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A week after decriminalisation, Thailand seeks to rein in cannabis use

Thailand has announced a slew of new cannabis regulations this week, after a long-awaited decriminalisation sparked concerns about the substance’s unchecked usage anywhere and by anybody, including youngsters.


Businesses began openly selling marijuana soon after the country became the first in Asia to legalise the production and consumption of cannabis in food and drink on June 9, with strains like ‘Amnesia’ and ‘Night Nurse’ on offer from a truck in Bangkok.


A Bangkok city official expressed alarm about the rapid surge in cannabis sales: At least one person died and numerous others were hospitalised this week after consuming or smoking marijuana, according to Deputy Permanent Secretary Wantanee Wattana.


A cannabis measure is being debated in parliament, but it could be months before it becomes law.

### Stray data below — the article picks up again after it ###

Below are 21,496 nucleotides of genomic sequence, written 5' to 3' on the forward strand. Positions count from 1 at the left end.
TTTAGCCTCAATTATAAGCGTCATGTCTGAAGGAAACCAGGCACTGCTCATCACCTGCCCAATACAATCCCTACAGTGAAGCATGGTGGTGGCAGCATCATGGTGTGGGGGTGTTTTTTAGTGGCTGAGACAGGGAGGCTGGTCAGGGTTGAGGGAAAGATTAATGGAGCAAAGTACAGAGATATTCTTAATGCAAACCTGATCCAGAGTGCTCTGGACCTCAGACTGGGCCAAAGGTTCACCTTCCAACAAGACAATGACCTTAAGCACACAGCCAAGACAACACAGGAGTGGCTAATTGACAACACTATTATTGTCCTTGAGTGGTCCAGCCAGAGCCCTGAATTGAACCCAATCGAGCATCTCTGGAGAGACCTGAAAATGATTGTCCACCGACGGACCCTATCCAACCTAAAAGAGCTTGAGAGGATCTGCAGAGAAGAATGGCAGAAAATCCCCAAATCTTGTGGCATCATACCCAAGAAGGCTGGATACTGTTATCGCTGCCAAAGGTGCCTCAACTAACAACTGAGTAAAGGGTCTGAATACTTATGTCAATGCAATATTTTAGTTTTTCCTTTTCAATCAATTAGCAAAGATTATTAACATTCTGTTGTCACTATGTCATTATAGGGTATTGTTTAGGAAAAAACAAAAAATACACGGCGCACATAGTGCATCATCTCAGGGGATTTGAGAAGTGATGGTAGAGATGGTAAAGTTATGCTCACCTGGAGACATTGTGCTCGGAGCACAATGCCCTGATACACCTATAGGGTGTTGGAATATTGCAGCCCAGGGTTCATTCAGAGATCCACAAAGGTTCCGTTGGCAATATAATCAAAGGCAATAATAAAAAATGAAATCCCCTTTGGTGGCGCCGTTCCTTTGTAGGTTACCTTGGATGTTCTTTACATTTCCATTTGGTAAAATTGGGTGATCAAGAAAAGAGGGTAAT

In an online article earlier this week, Mana Nimitmongkol, the chairman of the Anti-Corruption Organization (Thailand), noted, ‘There are no control methods other than word of mouth.’


The federal government has been introducing piecemeal regulations this week in an attempt to bring some order to cannabis use.


New restrictions took effect on Friday, prohibiting all public cannabis smoking as well as the sale of marijuana to those under the age of 20, pregnant women, and nursing mothers. The rules were published in the Royal Gazette the next day.


Other laws included prohibiting cannabis use in schools, requiring shopkeepers to offer explicit notice on the use of cannabis in food and beverages, and enforcing a health legislation that designated marijuana smoke as a public nuisance punishable by imprisonment and a fine.


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